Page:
All credit to Oxford Lieder Festival and its director, Sholto Kynoch. The Song Connections series is informative and intelligent without being heavy or dry.
Mendelssohn’s grandfather, Moses Mendelssohn, was an 18th century philosopher. Under the tolerant polices of Frederick the Great in Prussia he became a leading Enlightenment thinker who wanted Jewish people to be fully assimilated into the community, their talents recognised and valued. Soon there were schools for both boys and girls, mixed marriages and conversions. We learn all this from Philip Ross Bullock in Oxford, Avi Lifshitz at the Jewish Museum in Berlin and Martin Holmes at the Bodleian Library.
Short talks are interspersed with some very fine renderings of Mendelssohn songs by Magnus Walker, tenor, and Gus Tredwell, piano. Working in a mahogany panelled room at the Bodleian and surrounded by portraits of academics, they work sensitively together. The high spot in their mini-recital is Glosse in which they find anger and despair along with delicate lyricism. Walker has an impressively rich tone and I really liked the musical rapport between the two of them.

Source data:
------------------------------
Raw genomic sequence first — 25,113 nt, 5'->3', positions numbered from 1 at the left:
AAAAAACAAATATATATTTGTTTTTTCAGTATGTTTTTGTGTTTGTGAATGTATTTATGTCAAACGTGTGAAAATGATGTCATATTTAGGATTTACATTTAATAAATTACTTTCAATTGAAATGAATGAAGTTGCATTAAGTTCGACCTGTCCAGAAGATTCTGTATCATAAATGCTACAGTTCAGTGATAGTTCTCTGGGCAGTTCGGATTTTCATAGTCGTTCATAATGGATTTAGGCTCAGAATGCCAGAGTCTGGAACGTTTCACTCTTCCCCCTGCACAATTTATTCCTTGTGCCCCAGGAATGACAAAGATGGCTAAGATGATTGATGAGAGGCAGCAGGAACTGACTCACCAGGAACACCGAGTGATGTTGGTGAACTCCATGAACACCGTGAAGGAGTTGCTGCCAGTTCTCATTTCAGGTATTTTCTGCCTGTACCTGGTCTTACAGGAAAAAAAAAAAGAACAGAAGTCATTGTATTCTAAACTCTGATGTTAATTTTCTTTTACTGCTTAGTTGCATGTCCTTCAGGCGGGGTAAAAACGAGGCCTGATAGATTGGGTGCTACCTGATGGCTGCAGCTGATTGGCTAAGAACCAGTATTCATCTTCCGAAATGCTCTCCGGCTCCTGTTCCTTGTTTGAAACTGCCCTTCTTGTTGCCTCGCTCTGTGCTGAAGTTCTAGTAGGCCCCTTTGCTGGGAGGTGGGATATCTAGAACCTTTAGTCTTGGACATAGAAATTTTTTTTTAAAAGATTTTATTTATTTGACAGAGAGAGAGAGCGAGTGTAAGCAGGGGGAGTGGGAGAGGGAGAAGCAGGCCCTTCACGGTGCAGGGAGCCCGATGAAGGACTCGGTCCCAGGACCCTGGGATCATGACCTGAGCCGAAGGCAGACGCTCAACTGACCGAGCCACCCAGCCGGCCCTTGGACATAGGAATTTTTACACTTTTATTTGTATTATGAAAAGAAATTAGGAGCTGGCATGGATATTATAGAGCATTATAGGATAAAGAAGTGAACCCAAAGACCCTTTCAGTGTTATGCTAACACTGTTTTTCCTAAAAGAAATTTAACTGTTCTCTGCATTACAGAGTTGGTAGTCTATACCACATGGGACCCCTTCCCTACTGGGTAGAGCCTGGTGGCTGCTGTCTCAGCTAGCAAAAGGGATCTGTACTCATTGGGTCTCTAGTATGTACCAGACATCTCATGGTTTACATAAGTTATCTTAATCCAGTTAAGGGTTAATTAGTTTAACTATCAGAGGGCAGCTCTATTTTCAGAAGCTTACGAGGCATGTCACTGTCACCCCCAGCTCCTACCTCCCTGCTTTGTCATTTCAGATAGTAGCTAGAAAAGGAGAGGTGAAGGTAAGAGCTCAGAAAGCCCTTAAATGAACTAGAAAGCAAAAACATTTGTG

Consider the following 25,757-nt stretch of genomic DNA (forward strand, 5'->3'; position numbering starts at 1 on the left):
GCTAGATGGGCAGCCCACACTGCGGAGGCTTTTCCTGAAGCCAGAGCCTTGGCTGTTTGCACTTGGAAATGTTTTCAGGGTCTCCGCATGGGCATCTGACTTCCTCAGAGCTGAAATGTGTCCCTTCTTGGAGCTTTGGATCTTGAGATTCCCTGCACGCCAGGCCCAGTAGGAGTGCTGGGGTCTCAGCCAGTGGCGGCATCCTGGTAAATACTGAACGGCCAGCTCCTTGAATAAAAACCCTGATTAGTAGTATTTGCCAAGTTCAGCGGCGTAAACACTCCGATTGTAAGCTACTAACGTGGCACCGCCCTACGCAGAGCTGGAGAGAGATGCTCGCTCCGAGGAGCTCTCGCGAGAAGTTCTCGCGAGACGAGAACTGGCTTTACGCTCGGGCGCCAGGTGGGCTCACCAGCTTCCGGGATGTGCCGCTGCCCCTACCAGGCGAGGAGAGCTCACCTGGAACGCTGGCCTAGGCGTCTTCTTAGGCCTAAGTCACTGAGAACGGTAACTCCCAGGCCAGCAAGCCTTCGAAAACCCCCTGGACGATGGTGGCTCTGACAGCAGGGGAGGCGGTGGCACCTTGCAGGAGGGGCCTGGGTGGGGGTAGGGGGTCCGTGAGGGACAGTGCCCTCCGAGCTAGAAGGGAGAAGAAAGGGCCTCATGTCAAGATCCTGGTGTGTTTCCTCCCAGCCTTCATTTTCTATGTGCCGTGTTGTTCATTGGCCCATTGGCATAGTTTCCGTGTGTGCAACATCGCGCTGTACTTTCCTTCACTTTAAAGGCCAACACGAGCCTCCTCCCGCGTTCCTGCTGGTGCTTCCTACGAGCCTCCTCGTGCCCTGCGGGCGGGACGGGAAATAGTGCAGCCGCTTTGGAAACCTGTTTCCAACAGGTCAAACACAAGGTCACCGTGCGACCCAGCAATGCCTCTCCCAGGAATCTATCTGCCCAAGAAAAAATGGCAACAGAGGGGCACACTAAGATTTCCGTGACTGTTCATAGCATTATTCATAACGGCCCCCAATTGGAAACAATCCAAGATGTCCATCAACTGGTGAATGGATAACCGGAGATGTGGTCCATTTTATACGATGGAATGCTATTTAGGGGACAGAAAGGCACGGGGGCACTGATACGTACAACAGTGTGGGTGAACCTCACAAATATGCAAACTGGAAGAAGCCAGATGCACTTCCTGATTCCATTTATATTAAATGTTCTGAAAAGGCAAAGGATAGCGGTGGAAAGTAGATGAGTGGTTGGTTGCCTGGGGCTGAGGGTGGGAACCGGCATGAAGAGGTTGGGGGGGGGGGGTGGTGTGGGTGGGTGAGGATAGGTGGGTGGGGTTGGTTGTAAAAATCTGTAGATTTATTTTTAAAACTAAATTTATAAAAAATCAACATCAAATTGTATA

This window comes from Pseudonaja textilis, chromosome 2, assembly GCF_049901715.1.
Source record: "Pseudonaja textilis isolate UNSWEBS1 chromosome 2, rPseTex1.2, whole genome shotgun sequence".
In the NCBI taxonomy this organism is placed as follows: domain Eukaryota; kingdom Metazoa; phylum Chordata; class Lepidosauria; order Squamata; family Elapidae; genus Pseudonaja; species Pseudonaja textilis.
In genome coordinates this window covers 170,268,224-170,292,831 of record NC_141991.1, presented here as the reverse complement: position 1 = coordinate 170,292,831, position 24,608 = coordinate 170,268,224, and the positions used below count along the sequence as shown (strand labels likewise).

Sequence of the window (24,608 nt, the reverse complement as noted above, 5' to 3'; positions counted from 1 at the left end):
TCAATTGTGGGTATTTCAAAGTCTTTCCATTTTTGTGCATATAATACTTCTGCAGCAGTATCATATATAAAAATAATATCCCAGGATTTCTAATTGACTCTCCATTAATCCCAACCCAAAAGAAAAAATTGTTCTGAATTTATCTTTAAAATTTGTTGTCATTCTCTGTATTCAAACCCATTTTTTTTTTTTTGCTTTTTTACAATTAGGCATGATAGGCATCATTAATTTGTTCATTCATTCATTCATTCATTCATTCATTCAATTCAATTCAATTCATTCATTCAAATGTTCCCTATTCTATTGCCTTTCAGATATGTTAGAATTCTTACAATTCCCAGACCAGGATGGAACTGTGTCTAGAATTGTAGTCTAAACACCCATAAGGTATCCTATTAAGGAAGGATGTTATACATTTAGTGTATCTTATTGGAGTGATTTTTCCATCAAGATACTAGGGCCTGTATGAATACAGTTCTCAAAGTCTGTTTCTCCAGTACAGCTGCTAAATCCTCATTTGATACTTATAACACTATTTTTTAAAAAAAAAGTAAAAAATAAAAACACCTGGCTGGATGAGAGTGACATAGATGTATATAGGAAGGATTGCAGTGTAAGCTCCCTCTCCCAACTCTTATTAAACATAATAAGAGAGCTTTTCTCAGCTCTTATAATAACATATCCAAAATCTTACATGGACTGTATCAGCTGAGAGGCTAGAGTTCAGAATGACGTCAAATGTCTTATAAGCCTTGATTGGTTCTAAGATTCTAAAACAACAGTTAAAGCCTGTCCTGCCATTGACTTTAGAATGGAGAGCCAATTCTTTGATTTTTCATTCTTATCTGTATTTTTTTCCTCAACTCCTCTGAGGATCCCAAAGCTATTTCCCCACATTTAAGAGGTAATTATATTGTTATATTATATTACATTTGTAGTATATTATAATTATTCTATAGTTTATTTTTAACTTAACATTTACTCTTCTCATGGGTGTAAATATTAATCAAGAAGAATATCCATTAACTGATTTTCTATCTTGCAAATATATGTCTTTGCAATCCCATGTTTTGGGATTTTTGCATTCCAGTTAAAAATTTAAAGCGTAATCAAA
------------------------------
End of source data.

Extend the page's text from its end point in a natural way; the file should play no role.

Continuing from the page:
Of Moses’s six children, only two remained in the Jewish faith. Two converted to Catholicism and two – one of who was Felix’s father, Abraham – became protestants. Felix and his siblings were all baptised and his wife Cecile Jeanrennud was the daughter of a protestant pastor. Thus the composer – who famously revived Bach’s strongly Lutheran St Matthew Passion (Berlin 1829) – looked both ways, culturally because he also had his grandfather’s writings translated.
Most of Mendelssohn’s musical manuscripts are in Berlin but much of his other writing and drawing is in the Bodleian thanks to Oxford resident Margaret Dineke who inherited the archive from a friend who’d known the composer. It was eventually bequeathed to the Bodleian by her sister in 1973. Loveliest of the collection is an album of music, painting and writing Mendelssohn assembled as a honeymoon gift for his wife. As one viewer dubbed it in the Q&A which followed the event: “the nineteenth century equivalent of a mix tape.”